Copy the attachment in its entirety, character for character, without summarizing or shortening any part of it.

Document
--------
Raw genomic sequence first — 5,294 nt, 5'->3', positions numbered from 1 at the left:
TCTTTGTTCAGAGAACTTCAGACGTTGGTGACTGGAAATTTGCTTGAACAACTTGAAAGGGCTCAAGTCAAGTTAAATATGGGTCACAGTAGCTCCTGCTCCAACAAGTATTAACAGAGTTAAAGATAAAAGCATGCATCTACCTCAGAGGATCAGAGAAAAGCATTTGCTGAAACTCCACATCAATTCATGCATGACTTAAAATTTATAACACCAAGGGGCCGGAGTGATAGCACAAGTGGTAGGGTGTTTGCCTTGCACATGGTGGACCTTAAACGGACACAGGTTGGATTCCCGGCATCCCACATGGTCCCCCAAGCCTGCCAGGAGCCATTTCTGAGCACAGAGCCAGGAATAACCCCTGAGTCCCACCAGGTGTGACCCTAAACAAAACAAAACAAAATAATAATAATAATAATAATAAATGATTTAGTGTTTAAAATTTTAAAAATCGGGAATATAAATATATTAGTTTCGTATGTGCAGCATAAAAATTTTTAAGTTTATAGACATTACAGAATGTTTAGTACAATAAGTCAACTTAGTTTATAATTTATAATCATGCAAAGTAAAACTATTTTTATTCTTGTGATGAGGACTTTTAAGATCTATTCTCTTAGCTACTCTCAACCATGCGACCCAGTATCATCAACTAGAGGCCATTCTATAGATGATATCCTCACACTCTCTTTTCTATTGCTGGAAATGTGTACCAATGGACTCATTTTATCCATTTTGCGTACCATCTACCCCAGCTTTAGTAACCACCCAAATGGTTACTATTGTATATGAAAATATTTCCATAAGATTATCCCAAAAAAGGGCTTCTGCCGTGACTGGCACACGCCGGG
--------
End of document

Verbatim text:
Raw genomic sequence first — 5,294 nt, 5'->3', positions numbered from 1 at the left:
TCTTTGTTCAGAGAACTTCAGACGTTGGTGACTGGAAATTTGCTTGAACAACTTGAAAGGGCTCAAGTCAAGTTAAATATGGGTCACAGTAGCTCCTGCTCCAACAAGTATTAACAGAGTTAAAGATAAAAGCATGCATCTACCTCAGAGGATCAGAGAAAAGCATTTGCTGAAACTCCACATCAATTCATGCATGACTTAAAATTTATAACACCAAGGGGCCGGAGTGATAGCACAAGTGGTAGGGTGTTTGCCTTGCACATGGTGGACCTTAAACGGACACAGGTTGGATTCCCGGCATCCCACATGGTCCCCCAAGCCTGCCAGGAGCCATTTCTGAGCACAGAGCCAGGAATAACCCCTGAGTCCCACCAGGTGTGACCCTAAACAAAACAAAACAAAATAATAATAATAATAATAATAAATGATTTAGTGTTTAAAATTTTAAAAATCGGGAATATAAATATATTAGTTTCGTATGTGCAGCATAAAAATTTTTAAGTTTATAGACATTACAGAATGTTTAGTACAATAAGTCAACTTAGTTTATAATTTATAATCATGCAAAGTAAAACTATTTTTATTCTTGTGATGAGGACTTTTAAGATCTATTCTCTTAGCTACTCTCAACCATGCGACCCAGTATCATCAACTAGAGGCCATTCTATAGATGATATCCTCACACTCTCTTTTCTATTGCTGGAAATGTGTACCAATGGACTCATTTTATCCATTTTGCGTACCATCTACCCCAGCTTTAGTAACCACCCAAATGGTTACTATTGTATATGAAAATATTTCCATAAGATTATCCCAAAAAAGGGCTTCTGCCGTGACTGGCACACGCCGGG